After Trump’s disclosure of the information, which one of the officials described as spontaneous, officials immediately called the CIA and the National Security Agency, both of which have agreements with a number of allied intelligence services around the world, and informed them what had happened.
While the president has the authority to disclose even the most highly classified information at will, in this case he did so without consulting the ally that provided it, which threatens to jeopardize a long-standing intelligence-sharing agreement, the U.S. officials said.
Since taking office in January, Trump has careened from controversy to controversy, complaining on the first day about news coverage of his inauguration crowds; charging his predecessor, former President Barack Obama, with wiretapping; and just last week firing the FBI director who was overseeing an investigation into potential ties between Trump’s presidential campaign and the Russian government.
Trump, a Republican who has called allegations of links between his campaign team and Russia a “total scam,” sharply criticized his 2016 election rival, Democrat Hillary Clinton, for her handling of classified information as secretary of state, when she used a private email server.
The FBI concluded that no criminal charges against Clinton were warranted, but Comey said she and her colleagues had been “careless” with classified information.
In his conversations with the Russian officials, Trump appeared to be boasting about his knowledge of the looming threats, telling them he was briefed on “great intel every day,” an official with knowledge of the exchange said, according to the Post.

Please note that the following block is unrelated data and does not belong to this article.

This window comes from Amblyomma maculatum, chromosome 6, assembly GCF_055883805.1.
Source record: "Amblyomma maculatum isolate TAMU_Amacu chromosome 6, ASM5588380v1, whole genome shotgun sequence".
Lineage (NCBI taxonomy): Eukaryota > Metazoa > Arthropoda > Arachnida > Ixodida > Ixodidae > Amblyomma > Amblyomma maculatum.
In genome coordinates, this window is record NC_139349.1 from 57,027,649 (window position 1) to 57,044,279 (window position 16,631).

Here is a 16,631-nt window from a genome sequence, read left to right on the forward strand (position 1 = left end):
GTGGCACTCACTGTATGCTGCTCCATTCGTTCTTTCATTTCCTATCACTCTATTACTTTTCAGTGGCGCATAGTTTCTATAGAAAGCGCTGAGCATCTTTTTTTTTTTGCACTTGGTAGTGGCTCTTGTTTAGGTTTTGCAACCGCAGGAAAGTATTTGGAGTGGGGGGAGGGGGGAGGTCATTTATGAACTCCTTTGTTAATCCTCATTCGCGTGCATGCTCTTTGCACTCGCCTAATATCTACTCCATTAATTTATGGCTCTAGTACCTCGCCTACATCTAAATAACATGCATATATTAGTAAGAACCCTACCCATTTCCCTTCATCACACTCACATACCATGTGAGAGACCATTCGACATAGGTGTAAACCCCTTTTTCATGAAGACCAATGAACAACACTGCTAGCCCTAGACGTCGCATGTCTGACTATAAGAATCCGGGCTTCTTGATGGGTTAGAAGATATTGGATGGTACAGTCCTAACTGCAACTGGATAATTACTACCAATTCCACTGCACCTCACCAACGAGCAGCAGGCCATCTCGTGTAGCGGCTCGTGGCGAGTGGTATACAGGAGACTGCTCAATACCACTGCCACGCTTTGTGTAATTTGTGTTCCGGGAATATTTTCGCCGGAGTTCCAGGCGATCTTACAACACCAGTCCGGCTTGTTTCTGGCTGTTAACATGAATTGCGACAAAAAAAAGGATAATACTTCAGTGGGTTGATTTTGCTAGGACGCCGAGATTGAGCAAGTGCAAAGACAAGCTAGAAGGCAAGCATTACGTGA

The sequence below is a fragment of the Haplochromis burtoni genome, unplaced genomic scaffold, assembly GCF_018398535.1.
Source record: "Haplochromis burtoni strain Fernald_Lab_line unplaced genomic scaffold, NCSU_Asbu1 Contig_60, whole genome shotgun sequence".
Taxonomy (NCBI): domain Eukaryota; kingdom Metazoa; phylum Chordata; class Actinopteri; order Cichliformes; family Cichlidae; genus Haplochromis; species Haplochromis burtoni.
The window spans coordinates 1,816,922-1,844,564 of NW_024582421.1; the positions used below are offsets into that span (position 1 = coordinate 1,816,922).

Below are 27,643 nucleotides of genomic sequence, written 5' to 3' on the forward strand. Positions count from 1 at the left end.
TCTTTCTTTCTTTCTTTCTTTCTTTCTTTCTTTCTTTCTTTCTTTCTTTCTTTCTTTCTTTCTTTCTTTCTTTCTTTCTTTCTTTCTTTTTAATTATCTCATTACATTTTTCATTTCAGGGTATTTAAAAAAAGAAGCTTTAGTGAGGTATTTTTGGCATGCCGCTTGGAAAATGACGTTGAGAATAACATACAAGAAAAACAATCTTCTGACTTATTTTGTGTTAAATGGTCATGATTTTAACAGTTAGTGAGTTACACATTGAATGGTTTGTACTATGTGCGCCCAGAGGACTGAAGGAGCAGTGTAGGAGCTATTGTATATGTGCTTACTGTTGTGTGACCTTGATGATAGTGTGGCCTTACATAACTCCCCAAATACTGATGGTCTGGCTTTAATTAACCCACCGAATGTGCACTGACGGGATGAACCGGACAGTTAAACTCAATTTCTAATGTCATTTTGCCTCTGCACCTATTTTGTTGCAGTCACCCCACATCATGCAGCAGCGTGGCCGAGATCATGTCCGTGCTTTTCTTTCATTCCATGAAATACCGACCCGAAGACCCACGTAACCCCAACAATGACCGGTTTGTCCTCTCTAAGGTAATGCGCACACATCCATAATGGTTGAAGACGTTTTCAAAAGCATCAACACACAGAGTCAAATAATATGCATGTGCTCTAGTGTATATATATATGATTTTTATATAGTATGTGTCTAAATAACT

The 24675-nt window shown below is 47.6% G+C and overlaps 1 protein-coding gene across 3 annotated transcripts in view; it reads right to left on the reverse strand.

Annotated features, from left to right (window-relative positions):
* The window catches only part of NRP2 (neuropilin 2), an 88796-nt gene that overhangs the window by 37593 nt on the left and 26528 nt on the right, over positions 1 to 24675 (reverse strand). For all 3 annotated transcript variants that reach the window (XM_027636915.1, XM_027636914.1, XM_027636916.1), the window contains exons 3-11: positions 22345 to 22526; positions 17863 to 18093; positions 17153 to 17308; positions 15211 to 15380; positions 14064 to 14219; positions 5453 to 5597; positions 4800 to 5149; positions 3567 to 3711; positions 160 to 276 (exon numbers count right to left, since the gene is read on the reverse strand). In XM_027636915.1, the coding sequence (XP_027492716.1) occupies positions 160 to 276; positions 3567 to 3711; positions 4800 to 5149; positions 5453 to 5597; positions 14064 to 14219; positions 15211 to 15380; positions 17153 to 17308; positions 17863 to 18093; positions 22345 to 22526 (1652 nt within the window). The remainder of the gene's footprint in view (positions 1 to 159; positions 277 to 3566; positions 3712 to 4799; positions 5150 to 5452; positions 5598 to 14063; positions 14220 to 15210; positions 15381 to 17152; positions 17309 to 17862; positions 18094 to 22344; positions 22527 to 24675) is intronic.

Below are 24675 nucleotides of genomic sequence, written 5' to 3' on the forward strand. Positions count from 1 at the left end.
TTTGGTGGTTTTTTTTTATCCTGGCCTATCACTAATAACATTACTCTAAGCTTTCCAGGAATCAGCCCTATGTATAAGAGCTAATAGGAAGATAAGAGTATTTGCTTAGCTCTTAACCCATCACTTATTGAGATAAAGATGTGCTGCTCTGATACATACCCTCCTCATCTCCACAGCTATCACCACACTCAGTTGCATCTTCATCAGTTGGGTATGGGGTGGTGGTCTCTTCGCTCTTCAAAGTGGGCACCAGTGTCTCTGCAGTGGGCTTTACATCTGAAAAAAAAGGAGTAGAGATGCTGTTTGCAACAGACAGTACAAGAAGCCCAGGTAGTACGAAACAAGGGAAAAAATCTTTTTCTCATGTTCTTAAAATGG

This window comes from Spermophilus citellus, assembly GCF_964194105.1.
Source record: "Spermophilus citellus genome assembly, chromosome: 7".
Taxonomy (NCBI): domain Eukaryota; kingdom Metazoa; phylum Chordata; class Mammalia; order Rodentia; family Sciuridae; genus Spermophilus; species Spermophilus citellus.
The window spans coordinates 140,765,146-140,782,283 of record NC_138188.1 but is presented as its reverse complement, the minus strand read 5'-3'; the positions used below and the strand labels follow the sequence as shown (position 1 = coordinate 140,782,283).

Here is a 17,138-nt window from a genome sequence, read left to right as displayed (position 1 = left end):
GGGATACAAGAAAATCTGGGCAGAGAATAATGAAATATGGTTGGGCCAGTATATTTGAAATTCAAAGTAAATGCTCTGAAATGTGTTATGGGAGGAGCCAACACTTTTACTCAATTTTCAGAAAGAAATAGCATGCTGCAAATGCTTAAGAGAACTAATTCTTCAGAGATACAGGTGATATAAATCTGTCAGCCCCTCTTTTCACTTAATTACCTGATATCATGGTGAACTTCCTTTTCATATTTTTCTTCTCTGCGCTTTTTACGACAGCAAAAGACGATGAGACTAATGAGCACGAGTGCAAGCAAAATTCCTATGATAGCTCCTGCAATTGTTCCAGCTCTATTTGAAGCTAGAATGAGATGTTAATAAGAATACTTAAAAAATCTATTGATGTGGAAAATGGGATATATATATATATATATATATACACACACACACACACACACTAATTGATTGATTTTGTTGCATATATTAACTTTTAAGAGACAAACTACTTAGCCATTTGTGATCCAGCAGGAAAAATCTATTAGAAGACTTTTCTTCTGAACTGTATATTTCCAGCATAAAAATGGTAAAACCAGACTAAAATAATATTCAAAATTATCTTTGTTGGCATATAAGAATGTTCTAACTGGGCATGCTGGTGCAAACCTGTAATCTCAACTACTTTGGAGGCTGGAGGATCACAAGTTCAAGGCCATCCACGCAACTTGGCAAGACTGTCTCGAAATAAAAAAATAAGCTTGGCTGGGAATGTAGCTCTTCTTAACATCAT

Some U.S. officials have told Reuters they have been concerned about disclosing highly classified intelligence to Trump.
One official, who requested anonymity to discuss dealing with the president, said last month: “He has no filter; it’s in one ear and out the mouth.”
One of the officials with knowledge of Trump’s meeting with the Russian called the timing of the disclosure “particularly unfortunate,” as the President prepares for a White House meeting on Tuesday with Turkish President Tayyip Erdogan, an ally in the fight against Islamic State.
Trump’s first foreign trip also begins later this week and includes a stop in Saudi Arabia, another Islamic State foe, and a May 25 NATO meeting in Brussels attended by other important U.S. allies. He also has stops planned in Israel and the Vatican.
The president’s trip and latest uproar over his meeting with Russian officials come amid rumors that he might shake-up his senior staff in a bid to refocus his administration.
(Additional reporting by David Alexander, Mark Hosenball, Susan Cornwell, Ayesha Rascoe and Steve Holland; Editing by Kieran Murray and Bill Tarrant, Ralph Boulton)
Israeli Official: Trump Sharing Intelligence With Russia Is “Worst Fears Confirmed”
Two Israeli officials tell BuzzFeed News that the intelligence shared by Trump “syncs up” with intelligence that Israel shared with its US counterparts.